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  #1  
Old 09-04-2010, 04:18 AM
cmac2012's Avatar
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Propane outdoor radiant heaters, pilot light is a pain

I do work for a couple who are weightlifting champs and personal trainers. More money in that than I thought. Anyway they have a couple of the portable propane heaters they use when they're entertaining groups of clients in their backyard.

The pilot lights on these things are hellaciously hard to light and they use them so rarely they turn off the gas between uses so you have to relight the pilot every time. The guy is no dummie and he can't light it half the time. It gives me fits, in spite of my well known technical brilliance. You can't light the main burner w/o the pilot being lit - opens the orifice I believe.

They have an outdoor NG range - a large broiler, it's in a marble tiled kitchen counter setup in their backyard. They've had trouble with the regulator twice so he asked me if we couldn't just do away with it go straight from the gas line, which is already regulated to some extent at the meter anyway, to the burner.

If it was indoor, no way would I have done it, I don't want any dead clients and their 4 year old daughter is possibly the sweetest child in the world. But it's outdoors so I did it and it works fine. Gives them the flame height they wanted but not too high, and the regulators were giving them a tiny flame.

So we're wondering, why not try to get rid of the pilot light inside the propane heaters and just light the main burner with one of those long BBQ lighters? Probably won't be as easy as the outdoor range was to simplify but I'm willing to get into it. Might need some kind of regulator to keep the propane pressure at the right level. Then again, I think there's one on the line where it attaches to the tank.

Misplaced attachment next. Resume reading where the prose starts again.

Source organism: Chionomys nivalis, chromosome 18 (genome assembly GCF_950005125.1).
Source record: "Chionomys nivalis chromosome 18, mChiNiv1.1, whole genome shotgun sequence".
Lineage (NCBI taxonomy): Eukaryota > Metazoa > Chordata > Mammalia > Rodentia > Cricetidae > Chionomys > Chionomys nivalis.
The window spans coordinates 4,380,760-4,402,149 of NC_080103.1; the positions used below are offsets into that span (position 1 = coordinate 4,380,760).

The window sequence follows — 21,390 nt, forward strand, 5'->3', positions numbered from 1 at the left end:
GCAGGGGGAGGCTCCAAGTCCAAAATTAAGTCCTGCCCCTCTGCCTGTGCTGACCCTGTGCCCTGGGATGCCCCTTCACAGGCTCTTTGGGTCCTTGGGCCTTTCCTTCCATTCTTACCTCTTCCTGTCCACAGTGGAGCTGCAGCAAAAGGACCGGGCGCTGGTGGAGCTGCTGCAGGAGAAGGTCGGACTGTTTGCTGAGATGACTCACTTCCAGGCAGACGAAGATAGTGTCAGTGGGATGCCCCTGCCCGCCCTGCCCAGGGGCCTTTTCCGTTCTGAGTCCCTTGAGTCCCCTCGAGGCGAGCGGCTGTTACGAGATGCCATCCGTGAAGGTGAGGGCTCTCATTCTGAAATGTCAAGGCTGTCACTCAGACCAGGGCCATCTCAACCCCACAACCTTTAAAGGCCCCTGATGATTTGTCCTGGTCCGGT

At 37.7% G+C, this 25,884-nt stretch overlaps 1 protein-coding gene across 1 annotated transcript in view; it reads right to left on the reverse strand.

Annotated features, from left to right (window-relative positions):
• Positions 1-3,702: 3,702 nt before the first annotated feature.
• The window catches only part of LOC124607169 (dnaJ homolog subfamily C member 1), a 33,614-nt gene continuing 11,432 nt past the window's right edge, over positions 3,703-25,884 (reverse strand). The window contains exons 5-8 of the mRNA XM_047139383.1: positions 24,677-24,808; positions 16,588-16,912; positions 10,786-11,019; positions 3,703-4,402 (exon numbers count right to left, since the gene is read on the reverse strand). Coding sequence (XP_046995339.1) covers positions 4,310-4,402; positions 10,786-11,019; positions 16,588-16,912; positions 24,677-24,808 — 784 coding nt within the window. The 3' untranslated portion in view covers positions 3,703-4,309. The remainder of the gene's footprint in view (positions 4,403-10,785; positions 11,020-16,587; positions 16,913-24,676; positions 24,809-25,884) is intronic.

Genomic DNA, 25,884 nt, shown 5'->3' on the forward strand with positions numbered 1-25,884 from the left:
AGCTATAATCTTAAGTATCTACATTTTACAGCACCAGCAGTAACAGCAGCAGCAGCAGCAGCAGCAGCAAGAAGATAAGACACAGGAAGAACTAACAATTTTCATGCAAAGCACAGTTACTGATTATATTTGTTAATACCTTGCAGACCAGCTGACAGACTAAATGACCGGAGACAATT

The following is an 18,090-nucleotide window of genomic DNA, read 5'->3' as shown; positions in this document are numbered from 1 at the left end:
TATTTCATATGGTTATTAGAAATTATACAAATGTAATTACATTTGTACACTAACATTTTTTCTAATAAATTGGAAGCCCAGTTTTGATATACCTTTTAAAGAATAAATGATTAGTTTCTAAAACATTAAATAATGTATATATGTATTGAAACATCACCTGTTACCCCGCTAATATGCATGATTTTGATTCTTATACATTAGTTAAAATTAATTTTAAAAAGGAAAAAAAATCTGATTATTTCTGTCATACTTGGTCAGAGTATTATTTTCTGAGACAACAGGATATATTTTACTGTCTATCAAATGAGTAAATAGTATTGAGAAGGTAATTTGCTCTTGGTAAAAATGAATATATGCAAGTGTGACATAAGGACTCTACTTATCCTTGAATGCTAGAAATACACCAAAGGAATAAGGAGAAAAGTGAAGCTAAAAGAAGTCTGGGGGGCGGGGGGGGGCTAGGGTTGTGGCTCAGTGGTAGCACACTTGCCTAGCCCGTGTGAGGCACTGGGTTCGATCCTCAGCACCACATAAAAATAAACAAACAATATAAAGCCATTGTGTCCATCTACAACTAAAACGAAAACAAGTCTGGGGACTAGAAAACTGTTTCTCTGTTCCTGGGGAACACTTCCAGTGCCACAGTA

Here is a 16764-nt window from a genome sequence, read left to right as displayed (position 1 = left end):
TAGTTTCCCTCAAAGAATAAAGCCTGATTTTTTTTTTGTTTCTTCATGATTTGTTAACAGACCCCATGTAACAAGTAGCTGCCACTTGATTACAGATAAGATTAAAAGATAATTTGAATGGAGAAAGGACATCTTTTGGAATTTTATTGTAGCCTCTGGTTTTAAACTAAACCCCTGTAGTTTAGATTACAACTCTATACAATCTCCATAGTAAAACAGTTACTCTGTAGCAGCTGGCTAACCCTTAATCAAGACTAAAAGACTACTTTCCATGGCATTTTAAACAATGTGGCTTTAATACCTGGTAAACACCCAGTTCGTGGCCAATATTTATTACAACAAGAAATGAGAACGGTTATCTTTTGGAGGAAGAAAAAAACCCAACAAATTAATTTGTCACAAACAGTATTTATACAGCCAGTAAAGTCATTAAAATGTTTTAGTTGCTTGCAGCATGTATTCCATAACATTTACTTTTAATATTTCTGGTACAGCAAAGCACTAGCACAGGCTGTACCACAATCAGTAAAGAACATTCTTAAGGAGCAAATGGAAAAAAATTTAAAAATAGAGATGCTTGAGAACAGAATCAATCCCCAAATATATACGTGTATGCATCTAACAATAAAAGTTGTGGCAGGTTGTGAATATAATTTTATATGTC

Anybody done anything like it?

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1986 300SDL, 351K
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  #2  
Old 09-04-2010, 08:19 AM
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The heaters probably utilize a thermo-coupler. It has to be heated to release any fuel. You find them on pretty much any indoor gas appliances. I don't think removing them from the system is a good idea. Natural gas is heavier than air so it sinks. The though of a big balloon of gas (the pocket being trapped under the shield) being exposed to a flame (the lighter) sounds like a recipe for a Youtube video. Please post it.
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Old 09-04-2010, 08:56 AM
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Location: Holland, MI
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Part of the pilot light circuit is a safety for the main gas valve. If the flame detector, be it a thermocouple, infrared, etc. cannot sense a pilot flame it also cannot sense the main flame, and if it cannot sense the main flame, you run the risk of dumping gas through an orifice that does not burn. In essence, you allow a small gas leak.

Not a good idea to modify the burner, too much risk.

Better to find out why the pilot is so sensitive and hard to light, or replace the IR heaters with better units.

This opinion is worth $0.02.
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Old 09-04-2010, 09:02 AM
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Quote:
Originally Posted by Jim H View Post
Part of the pilot light circuit is a safety for the main gas valve. If the flame detector, be it a thermocouple, infrared, etc. cannot sense a pilot flame it also cannot sense the main flame, and if it cannot sense the main flame, you run the risk of dumping gas through an orifice that does not burn. In essence, you allow a small gas leak.
Agreed.

However, if the main burners are wide open without ignition, the gas leaking could probably be characterized as more than "small".